What’s the first image that comes into your head when you hear the term ‘artificial intelligence’? Do you picture a futuristic world full of flying cars and drones? What about cyborgs, or perhaps killer robots?
Hollywood has certainly had an influential role in shaping what most people consider artificial intelligence (or AI) to be. And while many of portrayals are purely fictional, it’s undeniable that AI is already having a very profound impact in our daily lives, but perhaps in ways people don’t realise.
From email filters that automatically categorise incoming mail, to online chatbots that can respond to customer enquiries, AI is being creatively applied to carry out a range of basic functions. Organisations across the public, private and even not-for-profit sectors are taking advantage of AI technologies like machine learning, deep learning, blockchain and augmented reality, to improve the way they operate, or enhance their products and services.
Perhaps most excitingly, we’re only just scratching the surface in terms of how AI can be effectively used. This is particularly true in education, and specifically, how AI is set to transform the way people – be it children, university students, working professionals or retirees – are able to learn new things.
Learning in the classroom
Let’s move away from AI for a moment – picture a classroom of 30 primary school students. It’s a mixed class, full of students from all types of backgrounds and cognitive abilities. Now picture a teacher standing in front of the class giving a lesson in basic arithmetic. The challenge for this teacher is delivering a lesson that caters to the 30 different students. Some students will engage better with visual stimulus; some will respond to group activities. Yet given the nature of classroom teaching, in this scenario the educator has to decide what teaching method will work best for the greatest number of students.
Most people who work in the education sector would see the above scenario as an inevitable reality of teaching in a classroom. Schools typically have limited resources to draw upon – in fact, according to a survey by the National Education Union, 55% of teachers in the UK saw their class sizes increase between April 2017 and April 2018. Moreover, half of the education professionals surveyed reported teaching posts being cut.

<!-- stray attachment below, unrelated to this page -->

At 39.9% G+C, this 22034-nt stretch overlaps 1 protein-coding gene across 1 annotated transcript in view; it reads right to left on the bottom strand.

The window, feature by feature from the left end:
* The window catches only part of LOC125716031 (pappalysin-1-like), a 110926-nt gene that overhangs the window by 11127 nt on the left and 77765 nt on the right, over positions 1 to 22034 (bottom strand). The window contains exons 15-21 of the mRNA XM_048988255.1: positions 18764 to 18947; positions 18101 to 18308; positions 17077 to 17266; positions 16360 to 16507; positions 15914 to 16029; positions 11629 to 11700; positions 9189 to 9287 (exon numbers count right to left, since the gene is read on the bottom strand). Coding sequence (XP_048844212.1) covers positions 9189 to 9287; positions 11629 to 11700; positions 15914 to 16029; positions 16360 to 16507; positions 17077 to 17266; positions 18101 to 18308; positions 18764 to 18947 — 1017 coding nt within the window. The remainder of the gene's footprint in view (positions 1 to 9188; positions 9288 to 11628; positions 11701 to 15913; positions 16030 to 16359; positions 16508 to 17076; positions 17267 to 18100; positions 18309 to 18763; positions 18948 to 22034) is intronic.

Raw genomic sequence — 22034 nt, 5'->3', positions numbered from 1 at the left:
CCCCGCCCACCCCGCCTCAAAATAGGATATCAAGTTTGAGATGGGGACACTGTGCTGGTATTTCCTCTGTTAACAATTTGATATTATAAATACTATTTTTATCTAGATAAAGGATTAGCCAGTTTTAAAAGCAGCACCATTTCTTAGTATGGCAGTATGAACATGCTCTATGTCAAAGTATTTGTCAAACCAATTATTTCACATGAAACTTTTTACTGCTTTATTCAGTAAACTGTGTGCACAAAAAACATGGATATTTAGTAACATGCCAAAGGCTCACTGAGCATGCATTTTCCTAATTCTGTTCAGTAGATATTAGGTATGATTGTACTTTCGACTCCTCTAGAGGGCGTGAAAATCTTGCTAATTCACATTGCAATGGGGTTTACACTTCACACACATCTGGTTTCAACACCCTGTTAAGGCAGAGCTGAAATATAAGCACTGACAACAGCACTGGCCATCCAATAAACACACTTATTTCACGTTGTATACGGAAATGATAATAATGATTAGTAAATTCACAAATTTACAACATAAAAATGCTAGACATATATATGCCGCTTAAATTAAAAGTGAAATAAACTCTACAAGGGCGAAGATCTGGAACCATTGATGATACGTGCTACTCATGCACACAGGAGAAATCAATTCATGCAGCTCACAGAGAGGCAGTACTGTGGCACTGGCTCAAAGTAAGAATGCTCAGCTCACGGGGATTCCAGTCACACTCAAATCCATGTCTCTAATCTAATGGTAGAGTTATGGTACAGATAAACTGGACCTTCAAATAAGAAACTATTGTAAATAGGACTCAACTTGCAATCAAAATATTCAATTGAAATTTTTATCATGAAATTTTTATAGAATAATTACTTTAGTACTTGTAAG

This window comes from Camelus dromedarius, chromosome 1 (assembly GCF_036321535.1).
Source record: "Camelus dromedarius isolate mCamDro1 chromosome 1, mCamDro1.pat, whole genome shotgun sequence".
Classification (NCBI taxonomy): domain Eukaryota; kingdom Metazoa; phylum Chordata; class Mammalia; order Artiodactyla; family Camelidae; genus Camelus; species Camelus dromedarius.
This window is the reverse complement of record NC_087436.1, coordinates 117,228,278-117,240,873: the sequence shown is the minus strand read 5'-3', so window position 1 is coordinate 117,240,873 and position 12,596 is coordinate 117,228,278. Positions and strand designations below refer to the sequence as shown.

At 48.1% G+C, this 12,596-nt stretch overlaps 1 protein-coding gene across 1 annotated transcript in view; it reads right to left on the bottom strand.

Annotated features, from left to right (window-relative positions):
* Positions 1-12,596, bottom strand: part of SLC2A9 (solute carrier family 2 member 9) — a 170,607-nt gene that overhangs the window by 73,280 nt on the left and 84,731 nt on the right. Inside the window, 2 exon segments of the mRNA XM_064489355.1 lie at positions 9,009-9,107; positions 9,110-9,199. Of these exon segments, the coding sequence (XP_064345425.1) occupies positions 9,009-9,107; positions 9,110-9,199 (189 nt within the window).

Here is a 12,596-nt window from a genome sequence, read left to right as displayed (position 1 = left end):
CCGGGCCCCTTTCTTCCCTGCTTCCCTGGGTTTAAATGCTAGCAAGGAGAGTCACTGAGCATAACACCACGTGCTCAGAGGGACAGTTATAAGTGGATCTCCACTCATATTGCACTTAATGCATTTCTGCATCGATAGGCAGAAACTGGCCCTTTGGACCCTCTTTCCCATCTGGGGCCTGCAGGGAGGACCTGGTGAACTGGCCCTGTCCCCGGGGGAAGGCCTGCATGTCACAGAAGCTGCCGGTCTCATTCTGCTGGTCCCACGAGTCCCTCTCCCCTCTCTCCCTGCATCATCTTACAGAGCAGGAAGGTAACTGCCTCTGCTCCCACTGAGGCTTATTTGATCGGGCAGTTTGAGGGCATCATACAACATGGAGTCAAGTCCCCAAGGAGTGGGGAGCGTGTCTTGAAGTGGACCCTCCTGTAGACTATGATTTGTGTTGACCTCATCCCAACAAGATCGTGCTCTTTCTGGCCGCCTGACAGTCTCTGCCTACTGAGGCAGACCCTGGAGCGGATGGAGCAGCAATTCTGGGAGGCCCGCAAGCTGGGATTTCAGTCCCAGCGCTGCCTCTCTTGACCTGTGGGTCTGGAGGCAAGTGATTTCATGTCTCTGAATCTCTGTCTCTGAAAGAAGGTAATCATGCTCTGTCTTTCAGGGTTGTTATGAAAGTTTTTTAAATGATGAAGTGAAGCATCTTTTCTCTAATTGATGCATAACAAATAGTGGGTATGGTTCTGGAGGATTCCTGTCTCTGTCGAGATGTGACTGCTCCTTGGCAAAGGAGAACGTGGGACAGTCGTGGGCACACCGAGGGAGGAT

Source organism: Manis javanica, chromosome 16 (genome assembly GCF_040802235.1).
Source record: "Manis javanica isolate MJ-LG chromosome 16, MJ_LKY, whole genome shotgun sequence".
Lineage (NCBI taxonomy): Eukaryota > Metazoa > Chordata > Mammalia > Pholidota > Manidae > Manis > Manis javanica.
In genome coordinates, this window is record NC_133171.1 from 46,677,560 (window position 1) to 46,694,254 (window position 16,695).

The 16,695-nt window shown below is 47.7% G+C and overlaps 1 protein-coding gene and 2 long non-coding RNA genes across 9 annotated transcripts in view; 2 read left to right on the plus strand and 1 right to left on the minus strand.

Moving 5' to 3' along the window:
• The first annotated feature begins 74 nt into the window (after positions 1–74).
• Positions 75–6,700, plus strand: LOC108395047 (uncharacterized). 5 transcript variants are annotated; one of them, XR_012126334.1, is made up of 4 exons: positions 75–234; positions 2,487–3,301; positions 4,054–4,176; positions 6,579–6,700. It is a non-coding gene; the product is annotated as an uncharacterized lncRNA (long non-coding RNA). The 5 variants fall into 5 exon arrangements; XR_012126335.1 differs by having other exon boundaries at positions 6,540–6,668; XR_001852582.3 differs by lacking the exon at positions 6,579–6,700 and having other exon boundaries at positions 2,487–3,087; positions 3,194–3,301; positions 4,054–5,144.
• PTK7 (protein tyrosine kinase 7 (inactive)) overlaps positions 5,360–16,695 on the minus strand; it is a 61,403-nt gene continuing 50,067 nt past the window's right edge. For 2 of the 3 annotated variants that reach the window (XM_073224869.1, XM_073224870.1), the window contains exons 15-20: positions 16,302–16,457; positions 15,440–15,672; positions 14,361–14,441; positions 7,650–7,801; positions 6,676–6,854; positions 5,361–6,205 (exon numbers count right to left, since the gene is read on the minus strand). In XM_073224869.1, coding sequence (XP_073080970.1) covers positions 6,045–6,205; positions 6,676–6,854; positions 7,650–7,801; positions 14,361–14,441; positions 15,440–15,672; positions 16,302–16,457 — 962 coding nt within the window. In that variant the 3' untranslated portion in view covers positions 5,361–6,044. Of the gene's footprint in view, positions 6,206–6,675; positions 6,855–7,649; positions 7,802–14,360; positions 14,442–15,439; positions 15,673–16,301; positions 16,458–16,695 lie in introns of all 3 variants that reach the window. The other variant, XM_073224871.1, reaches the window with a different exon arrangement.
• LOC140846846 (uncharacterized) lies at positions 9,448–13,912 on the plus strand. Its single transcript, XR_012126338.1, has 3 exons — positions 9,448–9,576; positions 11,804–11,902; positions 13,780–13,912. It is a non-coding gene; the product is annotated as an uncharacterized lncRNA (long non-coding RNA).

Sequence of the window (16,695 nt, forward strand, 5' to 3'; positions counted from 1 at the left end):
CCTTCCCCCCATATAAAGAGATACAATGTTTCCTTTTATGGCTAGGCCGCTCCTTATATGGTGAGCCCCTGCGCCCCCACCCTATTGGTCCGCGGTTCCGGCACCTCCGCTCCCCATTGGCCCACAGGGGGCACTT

With the number of students in the classroom rising, the idea of teachers delivering tailored lessons that cater to the learning needs of each individual pupil seems farfetched. Yet in reality, we are much closer than people might think, thanks to some of the exciting innovations that are currently unfolding in the AI industry.
Changing the way we learn through AI
For someone who doesn’t have an in-depth understanding of technology, AI may seem like an alien concept. Yet the basic crux of the term is simple – namely, the ability of a computer or machine to think, learn and imitate intelligent human behaviour.
Already, we are seeing AI and machine learning being creatively applied to help people learn. Companies are currently creating what is known as intelligence instruction design on digital platforms. By providing a student with a list of questions and exercises, the technology is able to understand through machine learning what method of teaching is generating the best response. It can then deliver tailored lessons catered to each individual student. There’s even talk of AI devices being able to read facial expressions to determine whether the student (who could be nine years old or 90) is reacting positively or negatively to different learning methods.
Teachers also stand to benefit from AI innovation. Take marking and grading papers as an example. At the moment, computers are able to mark multiple choice tests. However, algorithms are now being used to assess complex, open-ended written responses that test a student’s real understanding of the subject matter. In doing so, it gives teachers more time to dedicate to their students.
The future of AI in learning
When it comes to AI in learning, we are only just scratching the surface. There will still be a natural period of trial and error, but we shouldn’t think that tailored learning through AI is something that we won’t see for decades.
Companies around the world are exploring the potential of AI to improve the way people are able to learn, be it a student in the classroom or an adult hoping to learn an instrument in their spare time. While flying cars and cyborgs are not something we should envisage happening anytime soon, existing AI technology could drastically transform the way humans are able to learn.
This article originally appeared in Education Technology.